Queen of Mauritius

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Queen of Mauritius
Coat of arms of Mauritius.svg
Queen Elizabeth II 1959.jpg
Details
StyleHer Majesty
Formation12 March 1968
Abolition12 March 1992

Elizabeth II was Queen of Mauritius as well as its head of state from 1968 to 1992 when Mauritius was an independent sovereign state and a constitutional monarchy within the Commonwealth of Nations.[1] She was also the monarch of other Commonwealth realms, including the United Kingdom. Her constitutional roles in Mauritius were delegated to a governor-general. Mauritius became a republic in 1992.

History[edit]

Queen Elizabeth II on a Mauritian 10 rupee coin, 1971

The Parliament of the United Kingdom's Mauritius Independence Act 1968 transformed the British Crown Colony of Mauritius into an independent sovereign state. Unusually, no member of the British royal family attended the independence ceremony on the island because of security concerns. Princess Alexandra was due to attend but after communal violence the British minister of state for the Commonwealth, Lord Shepherd, advised that her visit be cancelled.[2]

Queen Elizabeth and her husband, Prince Philip, visited Mauritius for three days (24–26 March) in 1972, as part of a tour of Asia and Africa. They arrived in Port Louis on the royal yacht Britannia after visiting the Seychelles. They were met by a crowd of nearly a quarter of a million people, and rode through the city in an open-topped car. During the visit, the Queen opened the sixth session of the third Mauritius Parliament. The royal couple left Mauritius for Nairobi by air. It was the first ever visit to the island by a reigning monarch.[3]

Mauritius became a republic within the Commonwealth in 1992 with the president of Mauritius replacing Elizabeth as head of state.[4]

Queen's Personal Flag for Mauritius[edit]

Queen Elizabeth II had a personal flag for use in Mauritius. It was used when she visited the nation on 24–26 March 1972, when she first opened the Mauritian Parliament in Port Louis in person.[5] The flag consisted of the coat of arms of Mauritius in banner form: quarterly azure and or, in the first quarter a lymphad of the last in the second, 3 palm trees eradicated vert, in the third, a key in pale the wards downwards gules, and in the issuant, from the base a pile, and in chief a mullet argent.[6] A blue disc of the letter "E" crowned surrounded by a garland of gold roses defaces the flag, which is taken from the Queen's Personal Flag.[7]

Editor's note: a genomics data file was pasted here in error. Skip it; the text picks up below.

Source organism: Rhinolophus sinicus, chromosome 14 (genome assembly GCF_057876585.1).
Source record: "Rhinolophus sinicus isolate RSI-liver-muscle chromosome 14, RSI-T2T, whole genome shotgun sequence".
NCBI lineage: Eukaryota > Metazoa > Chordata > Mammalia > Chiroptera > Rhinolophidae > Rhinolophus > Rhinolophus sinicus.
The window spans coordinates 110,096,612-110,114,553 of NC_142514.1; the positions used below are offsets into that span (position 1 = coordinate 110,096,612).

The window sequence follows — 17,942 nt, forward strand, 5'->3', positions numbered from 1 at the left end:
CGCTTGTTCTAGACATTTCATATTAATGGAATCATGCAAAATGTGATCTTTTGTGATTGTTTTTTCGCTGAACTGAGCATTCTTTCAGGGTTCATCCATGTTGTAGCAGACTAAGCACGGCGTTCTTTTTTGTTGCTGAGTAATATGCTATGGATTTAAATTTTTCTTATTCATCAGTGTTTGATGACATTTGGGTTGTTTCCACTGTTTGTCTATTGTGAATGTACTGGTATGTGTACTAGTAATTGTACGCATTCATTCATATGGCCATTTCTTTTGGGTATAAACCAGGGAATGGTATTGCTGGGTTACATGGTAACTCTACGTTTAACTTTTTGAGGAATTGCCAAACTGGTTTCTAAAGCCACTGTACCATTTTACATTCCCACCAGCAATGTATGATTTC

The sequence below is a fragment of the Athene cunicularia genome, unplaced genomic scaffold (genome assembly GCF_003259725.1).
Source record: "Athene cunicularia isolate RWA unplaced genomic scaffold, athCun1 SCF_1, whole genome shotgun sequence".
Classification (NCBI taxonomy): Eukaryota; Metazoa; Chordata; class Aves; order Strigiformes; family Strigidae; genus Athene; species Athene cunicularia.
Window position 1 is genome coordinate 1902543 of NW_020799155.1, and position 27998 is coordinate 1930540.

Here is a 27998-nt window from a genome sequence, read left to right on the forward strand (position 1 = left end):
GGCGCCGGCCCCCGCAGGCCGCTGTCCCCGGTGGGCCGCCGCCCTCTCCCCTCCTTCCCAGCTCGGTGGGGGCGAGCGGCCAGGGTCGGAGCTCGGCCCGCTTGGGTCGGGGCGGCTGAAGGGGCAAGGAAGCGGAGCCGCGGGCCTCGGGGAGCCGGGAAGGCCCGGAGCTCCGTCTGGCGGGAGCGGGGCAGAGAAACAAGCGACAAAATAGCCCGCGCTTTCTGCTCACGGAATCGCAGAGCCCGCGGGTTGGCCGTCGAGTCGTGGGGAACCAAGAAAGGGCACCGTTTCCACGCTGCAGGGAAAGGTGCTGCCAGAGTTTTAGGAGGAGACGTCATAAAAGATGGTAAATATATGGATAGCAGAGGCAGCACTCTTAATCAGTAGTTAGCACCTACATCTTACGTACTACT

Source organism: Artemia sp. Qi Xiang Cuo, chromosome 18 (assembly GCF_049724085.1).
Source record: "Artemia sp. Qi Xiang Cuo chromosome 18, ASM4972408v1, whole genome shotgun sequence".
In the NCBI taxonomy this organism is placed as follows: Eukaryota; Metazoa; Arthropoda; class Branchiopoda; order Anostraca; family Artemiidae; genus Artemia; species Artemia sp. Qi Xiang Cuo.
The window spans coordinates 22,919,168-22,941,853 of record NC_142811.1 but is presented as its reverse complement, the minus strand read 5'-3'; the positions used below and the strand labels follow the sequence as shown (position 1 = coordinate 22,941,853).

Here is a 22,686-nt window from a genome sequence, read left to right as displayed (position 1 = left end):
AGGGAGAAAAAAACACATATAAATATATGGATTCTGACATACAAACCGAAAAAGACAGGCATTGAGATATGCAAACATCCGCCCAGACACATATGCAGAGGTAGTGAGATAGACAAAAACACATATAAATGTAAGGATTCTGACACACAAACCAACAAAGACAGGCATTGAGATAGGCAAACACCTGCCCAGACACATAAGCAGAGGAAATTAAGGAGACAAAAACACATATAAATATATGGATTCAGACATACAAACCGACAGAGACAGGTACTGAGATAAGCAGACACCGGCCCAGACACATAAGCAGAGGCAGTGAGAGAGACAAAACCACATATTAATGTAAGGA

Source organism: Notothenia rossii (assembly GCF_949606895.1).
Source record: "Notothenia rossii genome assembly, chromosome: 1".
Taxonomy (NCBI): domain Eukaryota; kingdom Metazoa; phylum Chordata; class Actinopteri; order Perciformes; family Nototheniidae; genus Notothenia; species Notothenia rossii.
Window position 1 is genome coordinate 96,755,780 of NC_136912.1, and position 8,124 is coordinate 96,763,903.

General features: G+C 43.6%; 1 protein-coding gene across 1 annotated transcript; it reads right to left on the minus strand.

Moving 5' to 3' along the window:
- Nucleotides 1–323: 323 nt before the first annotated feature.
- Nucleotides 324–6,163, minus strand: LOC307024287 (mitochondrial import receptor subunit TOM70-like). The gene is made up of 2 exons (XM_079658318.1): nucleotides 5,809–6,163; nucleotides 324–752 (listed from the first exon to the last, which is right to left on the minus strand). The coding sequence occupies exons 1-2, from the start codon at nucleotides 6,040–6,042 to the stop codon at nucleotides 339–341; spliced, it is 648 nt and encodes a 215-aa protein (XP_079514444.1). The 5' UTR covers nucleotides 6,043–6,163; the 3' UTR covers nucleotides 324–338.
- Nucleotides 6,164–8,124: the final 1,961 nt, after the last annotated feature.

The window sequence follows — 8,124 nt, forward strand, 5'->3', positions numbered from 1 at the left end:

The Queen's Personal Flag for Mauritius

Styles[edit]

Elizabeth II had the following styles in her role as the monarch of Mauritius:

  • 12 March 1968 – 25 April 1968: Elizabeth the Second, by the Grace of God, of the United Kingdom of Great Britain and Northern Ireland and of Her other Realms and Territories Queen, Head of the Commonwealth, Defender of the Faith[8][9]
  • 25 April 1968 – 12 March 1992: Elizabeth the Second, Queen of Mauritius and of Her other Realms and Territories, Head of the Commonwealth[9][10][11]

References[edit]

  1. ^ "Mauritius country profile". BBC. Retrieved 9 November 2015.
  2. ^ Philip Murphy (2013). Monarchy and the End of Empire: The House of Windsor, the British Government, and the Postwar Commonwealth. Oxford University Press. pp. 84–85. ISBN 978-0-19-921423-5.
  3. ^ "Mauritius: Queen Elizabeth Arrives for a Three-Day Visit to Mauritius". ITN. Retrieved 9 November 2015.
  4. ^ Barbados to remove Queen Elizabeth as head of state
  5. ^ "SYND 25-3-72 QUEEN ELIZABETH VISITS MAURITIUS AND OPENS PARLIAMENT". AP Archive. Retrieved 14 May 2021.
  6. ^ Coat of Arms - Republic of Mauritius
  7. ^ Flag Bulletin, Volume 27, Flag Research Center, 1988, p. 134, PERSONAL FLAGS The Royal Standard is the flag used to represent Queen Elizabeth II throughout the United Kingdom and dependencies , in all non-Commonwealth countries, and sometimes in the dominions. .. Australia, New Zealand, Jamaica, Barbados, Mauritius ... Sierra Leone, Malta, and Trinidad and Tobago also had such flags.
  8. ^ "No. 39873". The London Gazette (Supplement). 26 May 1953. p. 3023.
  9. ^ a b "Mauritius: Heads of State: 1968-1992". archontology.org. Retrieved 22 May 2021.
  10. ^ The Statesman's Year-Book 1985-86, Palgrave Macmillan UK, 2016, p. 28, ISBN 9780230271142
  11. ^ Revised Laws of Mauritius, 1981. Attorney-General's Office. 1981. p. 75. Retrieved 29 April 2022.